Manuscripts Worth Millions
If you’re struggling to find a gift for that person who has everything and you’ve got a few hundred thousand dollars to spend, then Sotheby’s New York has the right auction for you.
On October 27 and 28, the Montefiore Endowment at Ramsgate, England, will auction off a wide array of rare Hebrew manuscripts that Marcia Malinowski, senior vice president of books and manuscripts at Sotheby’s New York, touts as “the most significant collection to appear on the market in decades.”
The 433 manuscripts on the docket include biblical, legal and historical texts — many unpublished and dating back to the medieval period — that all together are expected to sell for between $8 and $11 million. A Kabbalistic manuscript from late 14th-century Italy, which explains the 72-letter name of God and illustrates the proper method for mystical meditation, is valued at about $30,000, while a 15th-century Hebrew Bible from Spain is expected to fetch about $300,000.
“It’s an incredibly beautiful penned manuscript,” Malinowski said in an interview with the Forward. “Just an extraordinary thing.”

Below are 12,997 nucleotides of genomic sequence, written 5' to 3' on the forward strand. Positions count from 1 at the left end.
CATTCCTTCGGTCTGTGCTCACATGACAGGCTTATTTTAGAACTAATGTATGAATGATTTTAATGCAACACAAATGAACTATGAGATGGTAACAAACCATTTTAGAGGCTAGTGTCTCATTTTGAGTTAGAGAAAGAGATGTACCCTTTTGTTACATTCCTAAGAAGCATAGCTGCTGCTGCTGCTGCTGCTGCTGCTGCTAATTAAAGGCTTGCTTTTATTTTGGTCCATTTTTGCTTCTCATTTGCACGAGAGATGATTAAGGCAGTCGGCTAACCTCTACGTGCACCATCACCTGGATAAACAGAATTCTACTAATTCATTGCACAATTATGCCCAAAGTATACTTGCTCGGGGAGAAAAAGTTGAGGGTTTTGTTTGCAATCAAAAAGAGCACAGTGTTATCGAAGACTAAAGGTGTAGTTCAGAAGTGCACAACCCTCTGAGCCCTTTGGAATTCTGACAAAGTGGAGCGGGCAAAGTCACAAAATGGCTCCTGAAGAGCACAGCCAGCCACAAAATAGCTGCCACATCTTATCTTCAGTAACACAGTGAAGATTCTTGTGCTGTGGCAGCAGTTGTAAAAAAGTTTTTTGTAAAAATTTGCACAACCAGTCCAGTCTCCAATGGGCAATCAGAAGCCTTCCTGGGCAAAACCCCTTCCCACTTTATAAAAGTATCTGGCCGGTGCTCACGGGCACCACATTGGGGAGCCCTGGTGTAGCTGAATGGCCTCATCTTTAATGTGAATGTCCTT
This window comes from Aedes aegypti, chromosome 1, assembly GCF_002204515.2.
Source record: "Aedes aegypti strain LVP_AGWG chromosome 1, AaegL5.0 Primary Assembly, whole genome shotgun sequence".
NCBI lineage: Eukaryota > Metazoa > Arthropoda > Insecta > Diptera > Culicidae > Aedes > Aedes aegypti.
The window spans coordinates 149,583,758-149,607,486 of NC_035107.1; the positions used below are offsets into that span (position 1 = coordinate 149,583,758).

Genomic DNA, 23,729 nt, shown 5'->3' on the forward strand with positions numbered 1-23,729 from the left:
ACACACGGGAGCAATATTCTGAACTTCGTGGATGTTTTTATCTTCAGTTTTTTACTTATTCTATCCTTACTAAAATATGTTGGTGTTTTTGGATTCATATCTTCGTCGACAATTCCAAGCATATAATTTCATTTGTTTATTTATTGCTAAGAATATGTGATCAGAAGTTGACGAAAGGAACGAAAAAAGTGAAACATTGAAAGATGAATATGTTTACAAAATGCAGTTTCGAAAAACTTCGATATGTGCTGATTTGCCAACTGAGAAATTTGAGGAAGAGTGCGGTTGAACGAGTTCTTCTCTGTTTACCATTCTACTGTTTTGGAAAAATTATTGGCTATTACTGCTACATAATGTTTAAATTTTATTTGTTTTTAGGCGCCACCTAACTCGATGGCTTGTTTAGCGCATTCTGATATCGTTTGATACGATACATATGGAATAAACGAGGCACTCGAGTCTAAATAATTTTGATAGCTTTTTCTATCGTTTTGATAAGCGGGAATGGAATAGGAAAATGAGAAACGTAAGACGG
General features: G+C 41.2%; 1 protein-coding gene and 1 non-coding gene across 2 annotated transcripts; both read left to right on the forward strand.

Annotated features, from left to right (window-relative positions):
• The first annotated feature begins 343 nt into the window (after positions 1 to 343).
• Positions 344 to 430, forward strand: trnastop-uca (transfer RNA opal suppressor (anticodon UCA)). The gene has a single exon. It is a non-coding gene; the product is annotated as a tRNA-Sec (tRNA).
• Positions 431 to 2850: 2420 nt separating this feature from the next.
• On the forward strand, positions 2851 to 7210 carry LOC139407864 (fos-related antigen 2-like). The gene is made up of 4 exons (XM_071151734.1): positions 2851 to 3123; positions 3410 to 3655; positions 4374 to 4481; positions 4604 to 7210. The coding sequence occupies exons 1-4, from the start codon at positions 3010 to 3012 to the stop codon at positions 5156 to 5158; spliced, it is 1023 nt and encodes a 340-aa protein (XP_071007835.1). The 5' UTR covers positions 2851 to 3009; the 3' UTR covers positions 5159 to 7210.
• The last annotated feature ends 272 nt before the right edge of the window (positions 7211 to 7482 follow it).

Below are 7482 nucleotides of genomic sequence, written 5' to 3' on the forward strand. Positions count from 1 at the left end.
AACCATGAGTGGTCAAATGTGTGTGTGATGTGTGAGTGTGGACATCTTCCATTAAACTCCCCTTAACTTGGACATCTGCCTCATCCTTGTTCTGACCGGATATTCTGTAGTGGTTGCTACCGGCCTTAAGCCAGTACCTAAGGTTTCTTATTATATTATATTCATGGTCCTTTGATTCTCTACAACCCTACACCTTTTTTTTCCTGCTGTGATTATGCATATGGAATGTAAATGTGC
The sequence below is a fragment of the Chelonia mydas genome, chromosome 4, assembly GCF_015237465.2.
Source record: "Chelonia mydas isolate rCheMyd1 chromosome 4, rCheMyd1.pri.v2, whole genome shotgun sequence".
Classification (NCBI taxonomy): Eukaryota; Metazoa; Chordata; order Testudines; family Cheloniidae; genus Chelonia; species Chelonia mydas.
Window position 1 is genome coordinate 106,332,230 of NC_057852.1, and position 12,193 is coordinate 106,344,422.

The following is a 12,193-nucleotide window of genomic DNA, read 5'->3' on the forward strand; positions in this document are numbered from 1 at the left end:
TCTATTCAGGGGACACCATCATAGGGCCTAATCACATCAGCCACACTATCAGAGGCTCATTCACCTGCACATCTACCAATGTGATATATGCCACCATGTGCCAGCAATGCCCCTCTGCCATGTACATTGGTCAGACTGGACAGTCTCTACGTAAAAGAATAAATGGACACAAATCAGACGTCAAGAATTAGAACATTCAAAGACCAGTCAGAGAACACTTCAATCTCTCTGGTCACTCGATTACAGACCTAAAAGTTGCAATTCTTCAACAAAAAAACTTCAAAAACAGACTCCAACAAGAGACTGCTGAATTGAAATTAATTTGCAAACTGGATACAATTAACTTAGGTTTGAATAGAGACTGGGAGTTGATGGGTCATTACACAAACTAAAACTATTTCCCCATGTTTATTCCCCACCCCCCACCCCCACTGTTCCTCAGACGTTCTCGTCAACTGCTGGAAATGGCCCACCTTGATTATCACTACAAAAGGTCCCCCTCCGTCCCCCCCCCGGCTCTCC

Proceeds from the sale will fund scholarships and education — the stated purpose of the Montefiore Endowment.
The collection features Bibles, Kabbalistic essays, sermons, talmudic commentaries, halachic writings, responsa literature (rabbinic responses to questions of Jewish law), prayer books and papers covering a vast range of subjects in arts and sciences.
Culled from works across Europe and North Africa, the bulk of the offerings were acquired around 1900 by Moses Gaster, a Romanian scholar who served as principal for the college founded by Victorian gaslighting tycoon, banker and philanthropist Sir Moses Montefiore.
Gaster acquired the manuscripts from Leopold Zunz, a founder of the Science of Judaism, and book collector Solomon Hayyim Halberstam. Most were donated to Jews’ College in London, where they spent the last century.